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Brandeis University's Community Newspaper — Waltham, Mass.

The Self Shelf: An American obligation to democracy

Published: April 1, 2011
Section: Opinions

As Colonel Moammar Gadhafi’s forces renew the offensive against the rebels, President Obama and the defense department are determined to keep the war from spinning out of control. The absolute worst case scenario seems to be the idea of troops on the ground although others claim that continued U.S. presence in the region increases America’s commitment to the region by the day. Yet the question of America’s commitment to this cause is not my topic. What I wish to explore is the question of America’s obligation to promote its values. The events of the past few weeks and indeed the past few decades seem to beg the question of what role America ought play in the world. I will try to answer this question by focusing on whether America was justified, at the outset, in intervening in Libya.

The first area to explore is whether there is a constitutional obligation of any sort to provide humanitarian support for the rest of the world. Obviously, there is not. This is why the isolationists claim that the United States has no obligation to the rest of the world whatsoever and should draw down its military in order to focus on domestic policy. Yet military power is almost a prerequisite facet of any powerful state in the modern age. Military muscle helps protect American interests across the globe and certainly lends the country more soft power to pursue economic and political interests. For example, it is the large size of the United States navy that allows it to protect American shipping from pirates off the coast of Somalia. We cannot, however, derive an obligation from American economic or political interests to justify intervening in Libya. Gadhafi, while an autocratic and brutal ruler, was also an American ally. Like the deposed Hosni Mubarak, he was a dictator but he was the United States’ dictator. I will deal with the inherent hypocrisy of that statement later in the article. Thus, there was no compelling interest pragmatically to intervene.

The second possible argument for an intervention might be that of international perception. Helping rebels fight a brutal dictator (which we had previously backed) might show the rest of the world that the United States actually believes in liberty and democracy in all cases rather than just when it’s convenient. Also, it might show the increasingly democratic Middle East that we are serious about liberty and aren’t merely seeking to dominate the region. By making sure we had the support of the Arab League before entering into the fray, I would argue we accomplished that objective. A rebuttal of this argument is fairly obvious. Many critics now claim that the United States has gotten involved in another Middle Eastern imbroglio wherein large amounts of resources, both military and fiscal, will have to go to Libya to support the rebels and the new regime. This, they argue, will lead to a perception of the United States as a military overlord in the area once more. It is not clear at this point what will happen in the Libyan conflict, so I cannot speak as to the validity of these claims. At best, therefore, the argument of perceptional benefits is a neutral battleground.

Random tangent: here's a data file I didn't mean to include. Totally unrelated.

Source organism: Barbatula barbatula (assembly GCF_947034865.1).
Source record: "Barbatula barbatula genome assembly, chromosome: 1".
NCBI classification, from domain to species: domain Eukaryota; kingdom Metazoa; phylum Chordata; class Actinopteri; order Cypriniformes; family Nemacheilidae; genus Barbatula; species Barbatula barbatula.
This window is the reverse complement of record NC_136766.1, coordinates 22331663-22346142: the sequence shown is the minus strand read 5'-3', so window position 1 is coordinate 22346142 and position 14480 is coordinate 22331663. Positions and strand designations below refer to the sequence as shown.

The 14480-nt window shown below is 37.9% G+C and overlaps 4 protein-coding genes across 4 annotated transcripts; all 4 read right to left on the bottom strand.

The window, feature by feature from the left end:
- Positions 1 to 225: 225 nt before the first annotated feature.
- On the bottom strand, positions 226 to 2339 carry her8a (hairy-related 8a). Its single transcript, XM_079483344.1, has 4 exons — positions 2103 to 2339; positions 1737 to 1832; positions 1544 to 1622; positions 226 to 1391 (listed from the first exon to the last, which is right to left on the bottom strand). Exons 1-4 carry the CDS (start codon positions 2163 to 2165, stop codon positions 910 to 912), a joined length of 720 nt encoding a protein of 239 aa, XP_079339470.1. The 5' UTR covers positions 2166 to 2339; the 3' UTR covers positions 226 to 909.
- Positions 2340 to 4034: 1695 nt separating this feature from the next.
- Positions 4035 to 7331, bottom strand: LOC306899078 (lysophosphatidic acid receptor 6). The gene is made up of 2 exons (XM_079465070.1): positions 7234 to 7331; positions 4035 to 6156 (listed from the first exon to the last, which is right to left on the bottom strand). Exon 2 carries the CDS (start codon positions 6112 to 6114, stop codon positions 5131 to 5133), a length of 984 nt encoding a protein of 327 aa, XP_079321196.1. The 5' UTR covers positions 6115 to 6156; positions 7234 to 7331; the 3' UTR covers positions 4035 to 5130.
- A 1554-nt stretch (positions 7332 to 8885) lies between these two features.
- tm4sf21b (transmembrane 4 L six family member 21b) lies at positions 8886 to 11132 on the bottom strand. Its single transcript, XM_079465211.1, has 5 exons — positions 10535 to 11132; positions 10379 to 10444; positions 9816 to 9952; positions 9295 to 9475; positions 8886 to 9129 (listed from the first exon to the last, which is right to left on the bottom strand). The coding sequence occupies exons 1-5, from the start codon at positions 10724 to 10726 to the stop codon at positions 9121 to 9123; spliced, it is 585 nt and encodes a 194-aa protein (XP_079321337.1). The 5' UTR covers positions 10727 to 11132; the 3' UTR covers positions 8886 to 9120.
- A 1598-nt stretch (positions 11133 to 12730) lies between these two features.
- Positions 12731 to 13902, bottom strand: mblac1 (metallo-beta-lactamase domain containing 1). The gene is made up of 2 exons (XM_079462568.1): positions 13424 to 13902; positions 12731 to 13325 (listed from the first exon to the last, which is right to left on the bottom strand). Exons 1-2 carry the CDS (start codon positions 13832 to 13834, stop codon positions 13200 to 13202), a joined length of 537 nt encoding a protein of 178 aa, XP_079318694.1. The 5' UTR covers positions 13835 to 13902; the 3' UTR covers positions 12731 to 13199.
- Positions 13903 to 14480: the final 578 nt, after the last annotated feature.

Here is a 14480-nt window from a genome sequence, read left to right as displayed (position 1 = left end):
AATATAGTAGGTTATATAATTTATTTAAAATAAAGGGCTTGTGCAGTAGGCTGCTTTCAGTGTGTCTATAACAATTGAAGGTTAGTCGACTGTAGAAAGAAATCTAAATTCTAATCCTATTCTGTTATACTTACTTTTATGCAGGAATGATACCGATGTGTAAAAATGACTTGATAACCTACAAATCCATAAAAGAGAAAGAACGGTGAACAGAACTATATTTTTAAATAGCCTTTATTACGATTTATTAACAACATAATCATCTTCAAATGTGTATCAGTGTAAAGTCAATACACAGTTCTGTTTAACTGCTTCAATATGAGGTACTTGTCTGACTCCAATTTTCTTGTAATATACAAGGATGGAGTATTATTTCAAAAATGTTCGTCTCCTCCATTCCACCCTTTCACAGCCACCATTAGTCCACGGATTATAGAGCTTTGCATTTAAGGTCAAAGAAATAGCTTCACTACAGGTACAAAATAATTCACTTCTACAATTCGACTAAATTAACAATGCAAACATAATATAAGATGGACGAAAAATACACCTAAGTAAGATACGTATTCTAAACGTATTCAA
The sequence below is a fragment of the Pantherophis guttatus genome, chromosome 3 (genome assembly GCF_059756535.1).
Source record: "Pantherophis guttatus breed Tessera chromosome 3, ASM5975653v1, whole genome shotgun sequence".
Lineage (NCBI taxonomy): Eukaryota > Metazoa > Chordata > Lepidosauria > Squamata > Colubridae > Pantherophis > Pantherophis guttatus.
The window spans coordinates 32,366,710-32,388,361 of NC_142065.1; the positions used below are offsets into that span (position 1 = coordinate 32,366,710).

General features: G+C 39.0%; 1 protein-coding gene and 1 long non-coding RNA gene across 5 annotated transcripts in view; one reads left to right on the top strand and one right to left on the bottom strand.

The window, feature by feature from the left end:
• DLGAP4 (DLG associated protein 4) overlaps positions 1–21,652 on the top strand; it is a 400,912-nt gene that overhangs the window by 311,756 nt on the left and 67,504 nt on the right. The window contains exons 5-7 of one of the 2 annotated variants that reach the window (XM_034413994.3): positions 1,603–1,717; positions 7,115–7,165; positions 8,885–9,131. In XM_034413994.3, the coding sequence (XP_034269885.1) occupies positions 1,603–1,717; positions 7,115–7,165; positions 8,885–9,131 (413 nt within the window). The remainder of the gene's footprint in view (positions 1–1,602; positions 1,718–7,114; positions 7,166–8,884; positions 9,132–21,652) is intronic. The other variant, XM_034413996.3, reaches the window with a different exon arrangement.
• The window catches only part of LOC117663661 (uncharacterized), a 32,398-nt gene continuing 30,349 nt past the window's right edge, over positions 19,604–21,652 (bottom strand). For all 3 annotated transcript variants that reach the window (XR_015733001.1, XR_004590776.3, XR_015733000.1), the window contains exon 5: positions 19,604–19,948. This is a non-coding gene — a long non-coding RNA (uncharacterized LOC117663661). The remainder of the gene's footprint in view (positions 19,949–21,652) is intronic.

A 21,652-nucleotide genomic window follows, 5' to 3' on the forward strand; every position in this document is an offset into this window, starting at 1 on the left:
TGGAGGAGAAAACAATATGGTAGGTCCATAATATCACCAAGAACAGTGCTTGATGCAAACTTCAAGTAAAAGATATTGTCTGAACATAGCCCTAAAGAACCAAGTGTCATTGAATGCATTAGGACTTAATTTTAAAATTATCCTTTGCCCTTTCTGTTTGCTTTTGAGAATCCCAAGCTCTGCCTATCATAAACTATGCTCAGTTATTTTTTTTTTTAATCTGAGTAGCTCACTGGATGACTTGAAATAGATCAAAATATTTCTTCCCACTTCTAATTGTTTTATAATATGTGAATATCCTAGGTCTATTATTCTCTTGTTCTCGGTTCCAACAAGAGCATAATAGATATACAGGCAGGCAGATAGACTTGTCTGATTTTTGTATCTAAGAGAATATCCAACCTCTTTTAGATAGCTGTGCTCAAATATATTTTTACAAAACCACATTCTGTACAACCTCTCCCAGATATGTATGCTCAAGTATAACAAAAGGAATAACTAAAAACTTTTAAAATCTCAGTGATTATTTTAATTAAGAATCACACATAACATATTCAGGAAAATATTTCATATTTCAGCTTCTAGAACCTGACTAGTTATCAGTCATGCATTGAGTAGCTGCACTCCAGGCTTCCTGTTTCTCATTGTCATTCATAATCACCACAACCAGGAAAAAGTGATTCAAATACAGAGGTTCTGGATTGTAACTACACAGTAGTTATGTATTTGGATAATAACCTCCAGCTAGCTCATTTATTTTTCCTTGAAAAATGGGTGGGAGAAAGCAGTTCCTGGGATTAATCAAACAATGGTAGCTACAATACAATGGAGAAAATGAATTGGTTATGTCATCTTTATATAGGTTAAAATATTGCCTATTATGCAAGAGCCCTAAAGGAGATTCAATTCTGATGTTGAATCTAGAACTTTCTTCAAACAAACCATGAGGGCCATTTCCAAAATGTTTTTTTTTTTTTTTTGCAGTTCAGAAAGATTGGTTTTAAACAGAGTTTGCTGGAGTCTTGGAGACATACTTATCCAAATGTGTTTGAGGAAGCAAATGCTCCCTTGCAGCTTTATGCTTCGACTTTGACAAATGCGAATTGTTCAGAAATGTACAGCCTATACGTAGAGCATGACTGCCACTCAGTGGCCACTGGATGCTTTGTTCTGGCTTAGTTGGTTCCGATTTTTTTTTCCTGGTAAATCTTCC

The third claim, and the one I believe clears this issue up the most, is the argument of keeping in line with American ideals. There is a benefit, I would argue, to standing up actively for commonly acknowledged national and global ideals. The defense of human life against a brutal tyrant is one of them. Of course, Libya is not as cut and dry as all that. The question of whether the rebels will commit atrocities and what to do if that happens is going to be increasingly important as the situation develops. Yet at the outset, there was a situation in which a government army was about to massacre its own people without mercy. There was no compromise—no deal offered to the rebels. Gadhafi did not even make the pretense of pretending that he cared about the people—it was simply a matter of brutally suppressing them. At that juncture, for America to stand by and watch as thousands of rebels and civilian bystanders were massacred by a tyrant would be to swallow its ideals. For it is not as if the United States did not have the power to prevent this. The navy was in position to help the rebels, who openly called for aid from the rest of the world, at relatively little cost. From this position, I would argue America had an obligation to defend the rebels against the impending massacre. The situation is akin to a lifeguard passing someone drowning in a pond. If that lifeguard simply walked by that person, there are few people who wouldn’t find him somewhat morally culpable for the tragic consequences. America therefore had an obligation to help prevent Benghazi from becoming the new Srebrenica. America had an obligation to prevent people crying out for liberty from being extinguished by a tyrant.

That is the argument that tips the balance in favor of intervention. For, if America turned a blind eye to atrocities committed against a rebel movement by a tyrant when it had the power to prevent them, it would be no better than a doctor who ignores a dying man. At some point, the moral line has to be drawn. We had the power to intervene and I believe we made the right decision to do so. It may have no direct pragmatic benefit nor be obligated by law but it shores up American ideals and helps spread them to those in need. If the entire situation unravels, I will still believe that the intervention was justified. For a relatively small cost, we saved what could be a fledgling democratic movement.

Regardless of what happens afterward, for at least one shining moment, the United States scored a victory for democracy.